Greece’s government on Tuesday defended the billions worth of “harsh” new budget savings it has offered in talks with creditors, as some of the governing party’s own lawmakers spoke out against them.
Greece has proposed measures worth 8 billion euros ($9 billion), including increases to company and consumer taxes, to persuade the country’s bailout creditors to release new loans it needs to avoid defaulting on its debts next week.
A decision is expected this week: Eurozone finance ministers are to meet Wednesday evening, followed by a European Union summit Thursday and Friday.
Greek Prime Minister Alexis Tsipras will also travel to Brussels Wednesday, for midday talks with European Commission President Jean-Claude Juncker, European Central Bank chief Mario Draghi and International Monetary Fund head Christine Lagarde, his office said.
Greece needs a decision before June 30, when its current bailout expires and it also faces a 1.6-billion-euro ($1.8 billion) loan repayment to the International Monetary Fund.
The government is also under pressure from other left-wing parties and trade unions, who say its proposals will place further burdens on austerity-weary Greeks. Late Tuesday, 7,000 members of a Communist Party-affiliated trade union and 3,000 pensioners held a peaceful protest march through Athens, demanding that the government withdraw its proposals and restore pensions to pre-crisis levels.
Tsipras’s far-left Syriza party came into power in January on a promise to repeal the harsh budget cuts and tax increases that previous governments had imposed since 2010 in return for bailout loans.
Tsipras says such measures have been focusing too closely on healing public finances while worsening the economic plight of Greeks.
But with creditors withholding 7.2 billion euros ($8 billion) worth of rescue loans and Greece’s state coffers running dry, Tsipras has been forced to backtrack on many pledges. A debt default by Greece could result in much greater economic pain for the country – a potential run on the banks and even an exit from the 19-nation euro currency union.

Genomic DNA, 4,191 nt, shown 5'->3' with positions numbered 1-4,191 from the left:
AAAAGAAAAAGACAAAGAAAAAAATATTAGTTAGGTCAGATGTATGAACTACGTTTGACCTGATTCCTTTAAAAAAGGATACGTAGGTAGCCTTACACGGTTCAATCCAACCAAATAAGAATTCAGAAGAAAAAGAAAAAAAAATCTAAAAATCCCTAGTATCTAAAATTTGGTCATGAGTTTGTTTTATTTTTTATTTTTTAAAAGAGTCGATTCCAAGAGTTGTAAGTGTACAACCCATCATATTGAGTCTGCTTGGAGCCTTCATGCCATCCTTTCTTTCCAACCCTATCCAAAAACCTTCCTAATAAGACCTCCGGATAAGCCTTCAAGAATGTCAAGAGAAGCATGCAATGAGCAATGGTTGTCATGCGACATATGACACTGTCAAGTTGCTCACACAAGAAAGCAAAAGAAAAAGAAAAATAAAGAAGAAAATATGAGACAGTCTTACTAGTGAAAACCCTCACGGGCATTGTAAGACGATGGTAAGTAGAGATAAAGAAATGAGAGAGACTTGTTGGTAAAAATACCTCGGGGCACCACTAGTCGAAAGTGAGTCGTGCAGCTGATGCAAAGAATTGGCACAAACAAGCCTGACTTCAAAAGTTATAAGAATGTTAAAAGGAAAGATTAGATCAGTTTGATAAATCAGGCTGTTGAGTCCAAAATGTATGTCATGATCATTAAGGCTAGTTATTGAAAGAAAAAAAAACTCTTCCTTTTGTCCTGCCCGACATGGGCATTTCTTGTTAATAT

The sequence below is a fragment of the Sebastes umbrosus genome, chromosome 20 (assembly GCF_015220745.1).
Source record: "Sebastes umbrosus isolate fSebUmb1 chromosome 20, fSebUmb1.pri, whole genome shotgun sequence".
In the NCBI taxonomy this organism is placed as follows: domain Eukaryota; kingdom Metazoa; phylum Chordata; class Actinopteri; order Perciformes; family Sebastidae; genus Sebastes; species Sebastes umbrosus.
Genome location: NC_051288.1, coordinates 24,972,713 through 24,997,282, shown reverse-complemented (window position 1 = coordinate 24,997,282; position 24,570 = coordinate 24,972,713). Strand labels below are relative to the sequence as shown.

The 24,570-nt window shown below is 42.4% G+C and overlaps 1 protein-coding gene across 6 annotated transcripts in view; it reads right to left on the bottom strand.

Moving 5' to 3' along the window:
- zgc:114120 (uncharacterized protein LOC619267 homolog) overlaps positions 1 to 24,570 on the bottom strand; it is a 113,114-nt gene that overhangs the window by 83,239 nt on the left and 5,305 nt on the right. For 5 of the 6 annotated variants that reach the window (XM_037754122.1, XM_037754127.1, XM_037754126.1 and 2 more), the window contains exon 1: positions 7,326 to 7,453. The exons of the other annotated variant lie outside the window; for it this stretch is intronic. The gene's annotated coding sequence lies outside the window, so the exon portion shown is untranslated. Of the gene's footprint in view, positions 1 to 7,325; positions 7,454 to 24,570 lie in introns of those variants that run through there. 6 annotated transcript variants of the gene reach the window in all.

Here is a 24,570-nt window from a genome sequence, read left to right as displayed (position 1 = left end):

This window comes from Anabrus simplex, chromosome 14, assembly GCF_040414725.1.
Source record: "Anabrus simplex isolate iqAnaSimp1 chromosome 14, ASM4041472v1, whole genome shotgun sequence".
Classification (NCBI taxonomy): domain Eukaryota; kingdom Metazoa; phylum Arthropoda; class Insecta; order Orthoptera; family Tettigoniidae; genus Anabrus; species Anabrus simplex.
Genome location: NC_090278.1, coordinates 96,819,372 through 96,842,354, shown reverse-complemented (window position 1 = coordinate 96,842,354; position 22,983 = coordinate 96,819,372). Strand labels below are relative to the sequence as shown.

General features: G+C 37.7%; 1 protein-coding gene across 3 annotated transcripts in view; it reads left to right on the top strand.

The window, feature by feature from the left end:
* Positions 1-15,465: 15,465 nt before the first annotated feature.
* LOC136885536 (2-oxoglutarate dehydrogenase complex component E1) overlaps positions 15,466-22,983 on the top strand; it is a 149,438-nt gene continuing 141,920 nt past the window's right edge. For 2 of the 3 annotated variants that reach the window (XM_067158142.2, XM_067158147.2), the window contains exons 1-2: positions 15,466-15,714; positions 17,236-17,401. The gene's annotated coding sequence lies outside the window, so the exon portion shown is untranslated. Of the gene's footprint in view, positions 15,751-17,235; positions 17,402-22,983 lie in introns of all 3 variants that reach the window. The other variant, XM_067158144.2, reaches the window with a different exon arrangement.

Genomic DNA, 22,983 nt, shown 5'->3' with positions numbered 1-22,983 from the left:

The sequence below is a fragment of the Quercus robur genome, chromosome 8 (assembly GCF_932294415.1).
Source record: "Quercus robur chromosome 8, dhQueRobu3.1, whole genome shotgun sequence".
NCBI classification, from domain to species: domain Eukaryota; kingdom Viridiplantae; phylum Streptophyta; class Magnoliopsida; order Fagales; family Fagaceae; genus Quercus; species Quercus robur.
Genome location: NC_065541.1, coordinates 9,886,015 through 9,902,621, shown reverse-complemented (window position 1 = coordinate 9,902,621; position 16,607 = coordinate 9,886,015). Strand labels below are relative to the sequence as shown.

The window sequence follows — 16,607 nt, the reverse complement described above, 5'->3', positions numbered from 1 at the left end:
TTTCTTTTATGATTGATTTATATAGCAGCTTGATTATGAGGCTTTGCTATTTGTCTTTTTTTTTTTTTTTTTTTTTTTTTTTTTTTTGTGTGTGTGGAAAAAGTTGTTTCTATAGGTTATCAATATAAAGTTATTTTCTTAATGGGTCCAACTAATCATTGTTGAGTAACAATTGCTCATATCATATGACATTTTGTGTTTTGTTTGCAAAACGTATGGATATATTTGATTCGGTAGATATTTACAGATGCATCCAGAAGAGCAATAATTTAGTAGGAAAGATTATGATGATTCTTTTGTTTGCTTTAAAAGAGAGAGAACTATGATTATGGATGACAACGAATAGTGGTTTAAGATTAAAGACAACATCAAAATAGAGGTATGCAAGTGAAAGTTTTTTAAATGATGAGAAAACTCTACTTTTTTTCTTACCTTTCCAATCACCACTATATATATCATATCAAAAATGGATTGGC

On Tuesday, Tsipras’s government found it had some explaining to do to its own party and backers.
“There is full comprehension that there are measures in the proposal that are harsh, and they are measures that under different circumstances, if it was up to us, there was no way we would have taken,” government spokesman Gabriel Sakellaridis told the private Greek media station Antenna.
Sakellaridis noted that the proposed measures seek to increase taxes on those with higher incomes rather than on low-income families, salaried employees and pensioners.
But some party members were not swayed.
The proposals “cannot be supported, cannot be voted for,” Syriza party lawmaker Eleni Sotiriou was quoted as telling the weekly Dromos tis Aristeras. “The responsibility for the political developments regarding the submission of such measures will lie with those who made these choices.”
Another lawmaker, Dimitris Kodelas, echoed the sentiment.
“Such an agreement cannot be voted on,” he told To Vima radio. “The deal toward which we are moving is a deal which, by common admission, has nothing to do with our program.”
Labor Minister Panos Skourletis insisted that the proposal, if accepted by the creditors, was a good one for Greece that included beneficial measures for workers.
A deal that will ensure Greece remains in the eurozone is likely to have enough parliamentary votes to pass, as some opposition lawmakers will almost certainly vote in favor. But significant losses from the governing coalition of Syriza and its coalition partner, the small ANEL nationalist party, would be a blow to Tsipras and could lead to early elections.
ANEL said Tuesday that any agreement with Greece’s creditors should be linked with some form of debt relief.
“Clearly, a government that doesn’t have the confidence of its deputies can’t stand up. But I don’t think we’ll get to this point,” Sakellaridis said.
The uncertainty of the past few months has further hammered the Greek economy, while worried Greeks have pulled billions out of domestic banks for fear of restrictions being imposed on banking transactions or of the country leaving the euro.
The government’s proposal “is clearly moving in the right direction” to ensure the country can maintain international funding “and avert a disorderly path towards bankruptcy,” said Simos Anastasopoulos, the head of the American-Hellenic Chamber of Commerce.
“On the other hand, the proposed measures put the burden on the private economy,” he said, adding that the new taxes are certain to “lead to recession and an increase in unemployment.”
After a series of meetings in Brussels on Monday, European creditors say Greece’s new reform proposals offer a good basis to break a nearly five-month deadlock in talks over new loans.
Greece’s new proposals “are tangible elements we can work with in an efficient way to reach an agreement,” French Finance Minister Michel Sapin said. “We need one last push (Wednesday) night so that the heads of state can sign off on the agreement.”
The IMF sounded less optimistic, with Lagarde describing the proposals as “still short of everything that we expected.”
Hopes that a deal was at hand nevertheless boosted European markets. The Stoxx 50 index of European shares was up 1.1 percent, adding to the previous day’s big gains of 4.1 percent. In Athens, the stock exchange closed up 6.1 percent, after closing up 9 percent on Monday.